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Game master tips for Excel: How to speed up your gameplay

By Sean S.

Use Microsoft Excel for note taking, map-making, and making combat tables with formulas for dice rolls.

After many years of GMing I finally came one day to Excel. Previously, I had only ever used this tool for bookkeeping and doing my bills. It had never occurred to me to use it as a GM tool. Now that I have, I can't seem to live without it. From what I've found, this is a huge benefit to numbers based games. My personal preference is D20 based systems, but I can see benefits to a lot of other systems (even White Wolf with the bubble filled character sheets).

1. Note Taking and Reference

One thing I find makes my game run smoother is a short paragraph of pre-game notes, followed by a paragraph of post-game summary.

I have a separate section in my Excel file for each. This comes in handy for organizing loot for specific encounters and assigning XP post game. The biggest drawback I find is the manner that Excel truncates lines of text.

Solve this by formatting the cells for word-wrap, auto-fit the size of the cell, and you have a nicely packed paragraph. It's also easier to remember things when you look at that box for XP and it's still blank from the night before.

Blah Blah Blah. PCs did something cool. Gained Phat Lewtz and many XPs

I also keep a shorthand form of each character sheet in my game workbook. This is handy when a player forgets their sheet or for quick reference when rolling secret checks. Since I know all of their stats I can make my true rolls without their knowledge, and then occasionally ask them for their stats to throw them off.

Another aspect of knowing the PCs' stats comes in effect when a horror or suspense game is involved. Players find a certain safety in knowing they have X hit points left. Take the HP away from them and describe how they feel when they get hit. You might find the fighter is a lot less likely to jump into the fray with 1 hit die left when he knows how bad that knife wound feels.

2. Map-Making and Gridding

At first I didn't think of using Excel for making maps. I searched and searched like many other GMs before me for a set of map making tools that I liked when I had the answer there before me all along.

After a little creative width and height adjustments, Excel becomes a nice and nearly endless sheet of graph paper. With all the symbols and letter sets available, it's easy to find small icons to represent pieces of furniture and the surrounding area.

Making walls and doors is as simple as using cell coloring and borders.

Throw in a small legend so you know what all those symbols stand for and you have yourself a dungeon.

I have found this to be exceptionally useful for plotting out combat sequences and difficult maneuvers. All of my players are visual, and I use my little netbook to zoom in on small sections of the map so the players can see their locations.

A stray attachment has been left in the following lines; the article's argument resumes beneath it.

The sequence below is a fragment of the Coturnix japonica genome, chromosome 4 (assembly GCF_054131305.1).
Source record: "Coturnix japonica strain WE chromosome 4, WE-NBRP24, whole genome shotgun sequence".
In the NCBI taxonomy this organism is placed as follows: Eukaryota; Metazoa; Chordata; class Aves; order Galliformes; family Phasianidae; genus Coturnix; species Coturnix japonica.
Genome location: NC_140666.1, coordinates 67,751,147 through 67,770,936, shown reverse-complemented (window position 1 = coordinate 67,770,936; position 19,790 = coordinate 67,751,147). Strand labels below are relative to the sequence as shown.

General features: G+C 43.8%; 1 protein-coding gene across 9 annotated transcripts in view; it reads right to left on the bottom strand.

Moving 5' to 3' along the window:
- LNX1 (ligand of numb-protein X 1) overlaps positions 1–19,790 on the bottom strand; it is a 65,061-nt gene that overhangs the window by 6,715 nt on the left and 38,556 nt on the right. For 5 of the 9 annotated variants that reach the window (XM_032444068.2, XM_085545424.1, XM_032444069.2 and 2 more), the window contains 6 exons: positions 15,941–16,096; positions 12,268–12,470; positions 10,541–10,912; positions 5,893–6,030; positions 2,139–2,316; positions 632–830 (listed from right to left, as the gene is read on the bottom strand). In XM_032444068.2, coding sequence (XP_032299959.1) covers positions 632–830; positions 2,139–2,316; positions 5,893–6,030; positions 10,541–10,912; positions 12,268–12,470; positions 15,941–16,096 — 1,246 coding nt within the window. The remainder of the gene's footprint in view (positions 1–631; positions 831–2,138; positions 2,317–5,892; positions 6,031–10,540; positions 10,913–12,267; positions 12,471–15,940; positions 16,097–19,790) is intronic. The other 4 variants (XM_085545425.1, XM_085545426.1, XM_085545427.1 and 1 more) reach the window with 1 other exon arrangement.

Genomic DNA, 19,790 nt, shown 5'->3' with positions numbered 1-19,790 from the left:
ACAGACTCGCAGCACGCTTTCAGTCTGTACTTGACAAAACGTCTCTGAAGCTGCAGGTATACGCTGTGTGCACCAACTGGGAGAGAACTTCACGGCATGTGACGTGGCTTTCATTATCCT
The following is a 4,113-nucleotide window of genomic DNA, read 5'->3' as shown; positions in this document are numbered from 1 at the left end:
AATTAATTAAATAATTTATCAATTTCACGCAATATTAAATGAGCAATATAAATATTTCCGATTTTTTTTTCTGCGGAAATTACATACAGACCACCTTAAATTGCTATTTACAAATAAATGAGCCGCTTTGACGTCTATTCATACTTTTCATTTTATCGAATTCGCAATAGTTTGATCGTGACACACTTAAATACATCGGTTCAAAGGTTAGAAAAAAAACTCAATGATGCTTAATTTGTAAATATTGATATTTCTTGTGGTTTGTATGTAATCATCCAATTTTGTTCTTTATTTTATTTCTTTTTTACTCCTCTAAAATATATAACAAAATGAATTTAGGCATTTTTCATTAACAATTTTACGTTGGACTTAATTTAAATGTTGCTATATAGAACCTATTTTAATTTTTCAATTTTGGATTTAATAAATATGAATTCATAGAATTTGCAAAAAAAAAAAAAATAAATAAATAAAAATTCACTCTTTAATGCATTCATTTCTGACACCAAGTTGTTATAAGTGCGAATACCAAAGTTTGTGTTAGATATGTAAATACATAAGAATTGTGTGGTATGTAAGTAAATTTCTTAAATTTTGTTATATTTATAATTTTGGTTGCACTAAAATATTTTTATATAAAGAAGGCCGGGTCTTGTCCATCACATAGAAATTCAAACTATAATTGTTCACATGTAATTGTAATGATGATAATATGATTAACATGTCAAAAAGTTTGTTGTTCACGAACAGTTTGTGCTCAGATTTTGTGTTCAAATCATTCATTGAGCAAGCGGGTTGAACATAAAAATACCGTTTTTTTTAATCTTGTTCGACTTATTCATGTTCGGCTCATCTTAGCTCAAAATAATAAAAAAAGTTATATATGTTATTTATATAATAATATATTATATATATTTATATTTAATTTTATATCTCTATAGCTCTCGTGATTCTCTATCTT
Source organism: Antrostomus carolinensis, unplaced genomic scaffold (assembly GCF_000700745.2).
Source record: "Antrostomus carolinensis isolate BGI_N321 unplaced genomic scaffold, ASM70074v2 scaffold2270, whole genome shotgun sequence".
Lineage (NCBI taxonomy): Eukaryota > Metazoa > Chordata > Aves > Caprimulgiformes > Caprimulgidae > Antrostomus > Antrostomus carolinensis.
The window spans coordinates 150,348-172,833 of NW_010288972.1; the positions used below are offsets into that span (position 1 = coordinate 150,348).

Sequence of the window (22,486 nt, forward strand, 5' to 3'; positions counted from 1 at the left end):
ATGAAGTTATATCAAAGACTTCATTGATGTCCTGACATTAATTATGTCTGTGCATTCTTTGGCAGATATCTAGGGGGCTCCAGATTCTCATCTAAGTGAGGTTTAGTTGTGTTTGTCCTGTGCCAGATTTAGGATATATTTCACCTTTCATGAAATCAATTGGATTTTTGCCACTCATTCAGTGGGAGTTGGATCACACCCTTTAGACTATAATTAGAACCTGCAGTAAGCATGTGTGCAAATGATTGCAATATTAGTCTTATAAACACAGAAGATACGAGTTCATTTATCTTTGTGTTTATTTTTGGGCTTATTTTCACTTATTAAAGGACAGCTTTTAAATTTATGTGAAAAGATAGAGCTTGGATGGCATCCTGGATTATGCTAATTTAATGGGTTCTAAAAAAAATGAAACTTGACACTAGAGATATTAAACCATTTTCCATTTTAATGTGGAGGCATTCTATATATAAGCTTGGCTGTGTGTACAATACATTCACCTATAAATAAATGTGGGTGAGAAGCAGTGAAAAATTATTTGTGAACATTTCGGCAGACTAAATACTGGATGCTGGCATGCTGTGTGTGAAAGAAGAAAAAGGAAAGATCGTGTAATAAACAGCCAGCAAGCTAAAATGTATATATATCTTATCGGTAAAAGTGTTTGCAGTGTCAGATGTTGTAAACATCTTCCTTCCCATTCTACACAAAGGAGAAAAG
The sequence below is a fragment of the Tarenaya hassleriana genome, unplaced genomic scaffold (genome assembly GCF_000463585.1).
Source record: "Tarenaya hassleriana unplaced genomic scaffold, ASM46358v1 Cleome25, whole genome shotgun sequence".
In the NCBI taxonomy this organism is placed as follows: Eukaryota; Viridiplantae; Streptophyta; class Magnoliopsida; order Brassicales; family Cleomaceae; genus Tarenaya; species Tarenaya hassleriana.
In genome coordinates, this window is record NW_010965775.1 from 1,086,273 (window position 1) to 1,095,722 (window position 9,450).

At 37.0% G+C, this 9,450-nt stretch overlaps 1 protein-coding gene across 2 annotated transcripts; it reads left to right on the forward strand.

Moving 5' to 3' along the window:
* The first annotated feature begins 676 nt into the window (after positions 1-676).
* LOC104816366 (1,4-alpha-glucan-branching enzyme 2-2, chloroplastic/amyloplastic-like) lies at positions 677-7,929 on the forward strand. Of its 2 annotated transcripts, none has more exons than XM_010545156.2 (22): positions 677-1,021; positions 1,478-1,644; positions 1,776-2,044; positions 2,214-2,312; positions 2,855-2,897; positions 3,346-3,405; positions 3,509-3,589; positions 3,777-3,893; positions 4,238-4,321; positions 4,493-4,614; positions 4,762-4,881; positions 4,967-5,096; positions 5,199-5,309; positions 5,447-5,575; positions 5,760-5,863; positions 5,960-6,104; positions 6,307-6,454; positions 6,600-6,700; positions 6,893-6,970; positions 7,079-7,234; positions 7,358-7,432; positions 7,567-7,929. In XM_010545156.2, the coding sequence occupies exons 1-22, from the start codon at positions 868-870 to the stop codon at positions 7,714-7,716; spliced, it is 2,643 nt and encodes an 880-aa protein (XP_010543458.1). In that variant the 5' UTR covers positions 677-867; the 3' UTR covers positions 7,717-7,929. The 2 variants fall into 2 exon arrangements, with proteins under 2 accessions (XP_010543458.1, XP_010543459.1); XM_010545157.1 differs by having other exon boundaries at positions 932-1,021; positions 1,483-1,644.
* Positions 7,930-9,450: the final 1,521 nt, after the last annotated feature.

For those of you who enjoy a physical copy, enable grid lines and send it to your printer.

I still draw my terrain maps by hand or use a layered paint software, but this is a quick and easy way to integrate your battle maps into your GM tool.

Here is a small section of a ship-wrecked freighter I created for my post-apocalyptic D20 game:

A warning to all those who love miniatures; map-making in Excel has significantly reduced the number of whiteboard maps I have drawn out, and I haven't used my minis much since I started using it.

3. Combat Tables and Dice Rolling

Another great feature of Excel, though this one takes a lot more effort than the previous two, is the ability to make auto-calculating combat tables and arrays of dice.

It might be a little bit of work, but most of these can be based off of 1 simple function: =RANDBETWEEN(1,20). This one displays a common D20 random number.

Add in conditional formatting to highlight critical hits and fails and you have a quick way to perform combat and not even touch your dice.

I have simplified the table I use and you can download it to get you started (Excel 2007).

Here is what it looks like:

The full table I use has 3 blocks for different attacks and up to 10 monsters on the same table, all of their attacks and damage rolled simultaneously!

Conclusion

After awhile I started finding myself adding all sorts of reference tables into this same workbook.

I now have many different grid maps, a full scale world map, and a lot of Johnn's reference charts made it in there (urban encounters and wilderness encounters).

All this information in the same place makes it all too easy to switch between sheets if you quickly need to add a splash of flavor text and a name to a simple NPC or to quickly and stealthily check your PC's fortitude saves as they walk into a trap.

Number crunching aside, it's the best tool in my arsenal and there is a ton of excel based character sheets and reference material out there.

Good luck and have fun.